Parks and Recreation: “One Last Ride” Series Finale Review

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Well, this was definitely the most ambitious series finale I’ve seen in a long time. If not ever.

For its final episode, Parks and Rec. took us on a trip through time to give everyone the perfect ending. But in some cases, the endings were a little too sweet, or even unearned.

As a concept for a series finale, it’s an exciting and original one. The basic premise is that the Parks Department works together on everyone’s last day in Pawnee to fix a broken swing. As Leslie comes into contact with all of her best friends, we flash forward to another point in time where their lives take a major step.

Donna: First up in future dream land was Donna Meagle. We flash forward a few years to her and Joe living the life in their Seattle dream home. Instead of going on a vacation, Donna decided to help her husband give back to the community with the Teach Yo Self program. This was all very…nice. Maybe too nice. It felt a little out of line with Donna’s character to be so giving, nor had we seen her grow there. The focus was also pretty much on pleasing Joe, Donna’s husband that we’ve seen only a handful of times. This was the most forgettable future.

Craig: Is Craig even a big enough character to get his perfect future? And did he have to get together with the only other gay male character we’ve seen on Parks and Rec. in the last few seasons? Though the line about tax breaks was smart and hilarious.

Andy and April: This was one of the more rewarding endings. In a few years, Andy and April are going to start thinking about kids. Andy wants them, which makes sense, he’d be a great father. April is pretty against the idea at first, but some advice from Leslie gets her to turn around. The following Halloween, April is in labor with Exorcist make-up on with “Monster Mash” playing in the background. Perfect.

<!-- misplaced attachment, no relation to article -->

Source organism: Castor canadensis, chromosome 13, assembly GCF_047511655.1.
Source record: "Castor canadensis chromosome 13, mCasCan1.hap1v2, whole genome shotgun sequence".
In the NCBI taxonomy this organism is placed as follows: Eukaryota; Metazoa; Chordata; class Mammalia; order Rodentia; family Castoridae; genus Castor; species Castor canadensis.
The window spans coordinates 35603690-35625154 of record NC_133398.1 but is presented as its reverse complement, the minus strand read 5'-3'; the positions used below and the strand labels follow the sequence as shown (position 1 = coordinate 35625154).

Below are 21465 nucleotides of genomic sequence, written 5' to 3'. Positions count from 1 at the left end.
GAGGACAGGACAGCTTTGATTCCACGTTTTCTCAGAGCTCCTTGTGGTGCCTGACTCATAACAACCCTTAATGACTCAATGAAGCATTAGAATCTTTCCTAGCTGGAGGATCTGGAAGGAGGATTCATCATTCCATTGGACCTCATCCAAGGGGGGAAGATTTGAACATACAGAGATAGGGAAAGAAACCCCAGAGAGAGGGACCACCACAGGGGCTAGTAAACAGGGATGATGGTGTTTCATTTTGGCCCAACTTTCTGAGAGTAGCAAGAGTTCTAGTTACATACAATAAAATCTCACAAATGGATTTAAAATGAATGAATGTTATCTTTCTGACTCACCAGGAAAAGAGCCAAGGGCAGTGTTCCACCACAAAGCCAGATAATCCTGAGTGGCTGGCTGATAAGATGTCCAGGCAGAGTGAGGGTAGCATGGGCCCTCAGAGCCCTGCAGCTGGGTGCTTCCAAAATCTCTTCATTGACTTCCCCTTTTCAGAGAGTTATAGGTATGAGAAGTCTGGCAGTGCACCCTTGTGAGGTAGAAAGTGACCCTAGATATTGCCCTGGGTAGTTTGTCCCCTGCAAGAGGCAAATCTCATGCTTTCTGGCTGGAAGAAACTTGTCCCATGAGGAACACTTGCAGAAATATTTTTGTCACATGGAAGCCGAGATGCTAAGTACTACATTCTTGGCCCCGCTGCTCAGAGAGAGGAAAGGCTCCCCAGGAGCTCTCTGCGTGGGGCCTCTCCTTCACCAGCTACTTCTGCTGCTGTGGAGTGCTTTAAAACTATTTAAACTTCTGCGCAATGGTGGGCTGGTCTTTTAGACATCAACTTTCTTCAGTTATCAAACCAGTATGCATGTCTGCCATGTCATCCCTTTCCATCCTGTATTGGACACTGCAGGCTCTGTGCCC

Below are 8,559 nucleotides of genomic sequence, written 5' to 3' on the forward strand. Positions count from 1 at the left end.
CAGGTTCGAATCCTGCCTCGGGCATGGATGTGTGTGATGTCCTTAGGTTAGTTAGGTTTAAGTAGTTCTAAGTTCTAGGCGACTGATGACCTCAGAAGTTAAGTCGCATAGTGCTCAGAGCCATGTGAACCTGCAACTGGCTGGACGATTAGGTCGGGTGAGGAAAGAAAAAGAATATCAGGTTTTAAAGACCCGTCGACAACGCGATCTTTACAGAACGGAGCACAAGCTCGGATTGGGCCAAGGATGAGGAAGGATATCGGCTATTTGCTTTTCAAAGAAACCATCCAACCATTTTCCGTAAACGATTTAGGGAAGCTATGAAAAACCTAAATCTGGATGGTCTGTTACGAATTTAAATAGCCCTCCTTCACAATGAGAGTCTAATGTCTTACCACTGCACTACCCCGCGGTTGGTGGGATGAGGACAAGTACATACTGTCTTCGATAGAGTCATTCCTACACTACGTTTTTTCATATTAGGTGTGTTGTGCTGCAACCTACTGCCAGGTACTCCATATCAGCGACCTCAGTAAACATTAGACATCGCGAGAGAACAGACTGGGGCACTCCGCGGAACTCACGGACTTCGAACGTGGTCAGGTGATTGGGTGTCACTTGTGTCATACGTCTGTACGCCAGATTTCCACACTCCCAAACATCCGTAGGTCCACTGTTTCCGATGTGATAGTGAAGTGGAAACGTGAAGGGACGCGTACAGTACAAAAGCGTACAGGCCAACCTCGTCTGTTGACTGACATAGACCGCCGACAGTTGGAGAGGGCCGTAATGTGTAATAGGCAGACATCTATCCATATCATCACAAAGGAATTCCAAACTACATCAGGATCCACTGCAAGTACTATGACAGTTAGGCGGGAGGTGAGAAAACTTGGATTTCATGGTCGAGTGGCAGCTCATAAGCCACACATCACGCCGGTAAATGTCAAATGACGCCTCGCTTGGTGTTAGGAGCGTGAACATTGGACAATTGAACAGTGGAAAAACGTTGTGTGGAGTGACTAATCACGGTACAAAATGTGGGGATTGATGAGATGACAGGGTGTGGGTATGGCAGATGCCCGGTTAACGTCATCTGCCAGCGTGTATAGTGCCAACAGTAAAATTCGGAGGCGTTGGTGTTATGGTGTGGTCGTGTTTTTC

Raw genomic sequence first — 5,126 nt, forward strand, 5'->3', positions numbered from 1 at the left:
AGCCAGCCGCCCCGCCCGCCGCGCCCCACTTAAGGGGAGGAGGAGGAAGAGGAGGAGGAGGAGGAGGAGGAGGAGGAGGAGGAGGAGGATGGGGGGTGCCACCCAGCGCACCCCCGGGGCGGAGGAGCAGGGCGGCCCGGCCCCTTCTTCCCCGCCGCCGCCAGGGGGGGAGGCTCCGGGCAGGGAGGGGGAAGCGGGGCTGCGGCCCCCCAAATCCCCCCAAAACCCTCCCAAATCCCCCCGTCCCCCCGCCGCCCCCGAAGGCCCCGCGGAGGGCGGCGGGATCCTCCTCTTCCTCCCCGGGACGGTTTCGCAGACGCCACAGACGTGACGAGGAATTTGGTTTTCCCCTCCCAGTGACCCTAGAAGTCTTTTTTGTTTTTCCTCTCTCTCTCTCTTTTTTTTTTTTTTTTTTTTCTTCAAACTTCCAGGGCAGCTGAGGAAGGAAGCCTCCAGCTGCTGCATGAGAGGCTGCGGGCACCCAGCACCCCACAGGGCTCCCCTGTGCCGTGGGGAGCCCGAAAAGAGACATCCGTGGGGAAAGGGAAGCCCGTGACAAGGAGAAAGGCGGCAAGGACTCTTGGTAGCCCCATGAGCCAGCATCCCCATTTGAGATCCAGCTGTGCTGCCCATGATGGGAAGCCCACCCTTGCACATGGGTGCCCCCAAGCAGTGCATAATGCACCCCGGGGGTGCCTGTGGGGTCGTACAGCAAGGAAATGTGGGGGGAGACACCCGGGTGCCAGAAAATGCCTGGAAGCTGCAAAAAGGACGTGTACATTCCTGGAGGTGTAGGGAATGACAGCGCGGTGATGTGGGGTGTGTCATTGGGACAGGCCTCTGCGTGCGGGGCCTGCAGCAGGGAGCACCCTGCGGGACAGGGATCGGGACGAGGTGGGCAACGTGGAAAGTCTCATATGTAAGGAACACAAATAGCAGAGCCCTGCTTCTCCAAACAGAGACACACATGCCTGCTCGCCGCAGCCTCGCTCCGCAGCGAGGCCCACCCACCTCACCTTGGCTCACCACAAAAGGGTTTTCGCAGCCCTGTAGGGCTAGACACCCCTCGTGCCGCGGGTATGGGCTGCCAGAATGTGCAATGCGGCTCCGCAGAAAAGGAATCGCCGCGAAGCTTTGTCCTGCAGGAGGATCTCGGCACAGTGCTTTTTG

Jean-Ralphio: That cut to his tombstone in 2022 was probably the biggest laugh the finale got out of me. This was a short and sweet conclusion mostly just there for comedy.

Tom: This one actually made me angry. Having Tom’s Bistro fail undermines the character’s arc throughout the entire series. So he goes on write a self-help book about overcoming your own failures. But the fact that Entertainment 720 was used in the same sentence as Tom’s Bistro as if they failed for the same reasons was a betrayal to one of the more well-thought-out character arcs of the series. It’s the only ending that’s downright bad.

Garry: Garry is the only character we see all the way through to their death. If anyone was really going to die, it obviously had to be Garry. Still, the man got to be mayor of Pawnee for no less than four terms. On his one-hundredth birthday, Garry tells his hilariously good-looking family that he couldn’t have had a better life. By Garry’s standards, it’s pretty cute. Flash-forward to his funeral where his casket gets stamped by notary workers. Rest in peace Garry, though I’m pretty sure your entire life was both restful and peaceful.

Ron: If you follow the intricately planted seeds throughout this final season, Ron’s farewell is the most rewarding of the finale. In a few years, Ron get a second chance at asking Leslie for help in his career. After some careful planning, she gives him Pawnee National Park, the land they helped save together. Yes, he’s working for the federal government, but his office is a national park. There’s not a better ending to be thought up for Ron Ulysses Swanson.